He leaves the United States with a “friendly, bipartisan appeal to all his American friends.” In a recent New York Times op-ed, he argued that in “a world that is growing more dangerous and less predictable by the day,” the engagement of the United States in world affairs and multilateral institutions is more important than ever. “America can’t make it alone, and the world can’t make it without America.”
Delattre hopes that his time at the UN suggests the possibility of a better path. Many people believe that a diplomat’s job is merely to defend and promote the narrow interests of his country. But Delattre is emphatic that this is only the first part of the job. The diplomat’s role is increasingly one that requires coalition building to solve crises, promote human rights, and fight climate change—which he singled out as one of the most daunting challenges facing humanity. To that end, he established a regular dialogue with institutional investors which contributed to the launch of the Climate Action 100+ Initiative, mobilizing investors behind the Paris Climate Accord’s goal of promoting a path toward a low carbon economy.
Economic integration through educational exchanges also contributes to sound diplomatic relations, according to Delattre, who supported the development of the Alliance program and the reinforcement of Sciences Po’s North American partnerships. He thinks that the internationalization of the school has only strengthened its competitive advantage. During his time as ambassador to Washington he made the development of university partnerships one of his top priorities, considering that this is one of the best ways to reinforce the relationship between France and the United States.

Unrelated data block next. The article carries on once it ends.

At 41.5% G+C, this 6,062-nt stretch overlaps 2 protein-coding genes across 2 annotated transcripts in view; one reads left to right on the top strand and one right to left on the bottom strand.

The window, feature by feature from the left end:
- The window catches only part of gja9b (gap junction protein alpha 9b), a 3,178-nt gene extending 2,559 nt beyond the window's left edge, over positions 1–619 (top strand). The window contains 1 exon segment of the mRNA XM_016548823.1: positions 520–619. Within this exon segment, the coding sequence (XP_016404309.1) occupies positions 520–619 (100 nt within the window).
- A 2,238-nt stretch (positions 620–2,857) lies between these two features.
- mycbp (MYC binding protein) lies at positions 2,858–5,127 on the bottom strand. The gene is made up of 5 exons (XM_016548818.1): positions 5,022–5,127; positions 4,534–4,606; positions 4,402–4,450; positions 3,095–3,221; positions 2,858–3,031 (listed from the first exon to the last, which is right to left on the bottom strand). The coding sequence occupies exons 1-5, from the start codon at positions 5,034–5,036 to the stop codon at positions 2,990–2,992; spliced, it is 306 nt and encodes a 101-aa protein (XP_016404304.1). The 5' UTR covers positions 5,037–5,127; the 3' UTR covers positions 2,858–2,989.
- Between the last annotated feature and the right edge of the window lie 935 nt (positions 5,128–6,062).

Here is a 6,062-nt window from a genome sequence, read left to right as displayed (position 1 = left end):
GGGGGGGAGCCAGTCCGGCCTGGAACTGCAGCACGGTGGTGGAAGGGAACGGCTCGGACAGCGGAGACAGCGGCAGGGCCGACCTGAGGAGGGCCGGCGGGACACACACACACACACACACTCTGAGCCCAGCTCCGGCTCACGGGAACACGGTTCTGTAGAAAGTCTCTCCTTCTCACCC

That bond is embodied by the Statue of Liberty, which, Delattre wrote in the Times, “remains to this day the best ambassador of the American dream.”
For all that he can see from his office, that symbol of America’s promise stands too far to the south, obscured by the financial district. Construction on Second Avenue and helicopters carrying high-powered executives provide plenty to marvel at instead.
“It’s New York. It’s never the same view, color,” Delattre said.
Max Bouchet is a Washington D.C.-based alum who works for the Brookings Institution’s Metropolitan Policy program. We caught up with him to discuss his insights on urban development in the United States and across the world, and advice for current students.
What is your background at Sciences Po?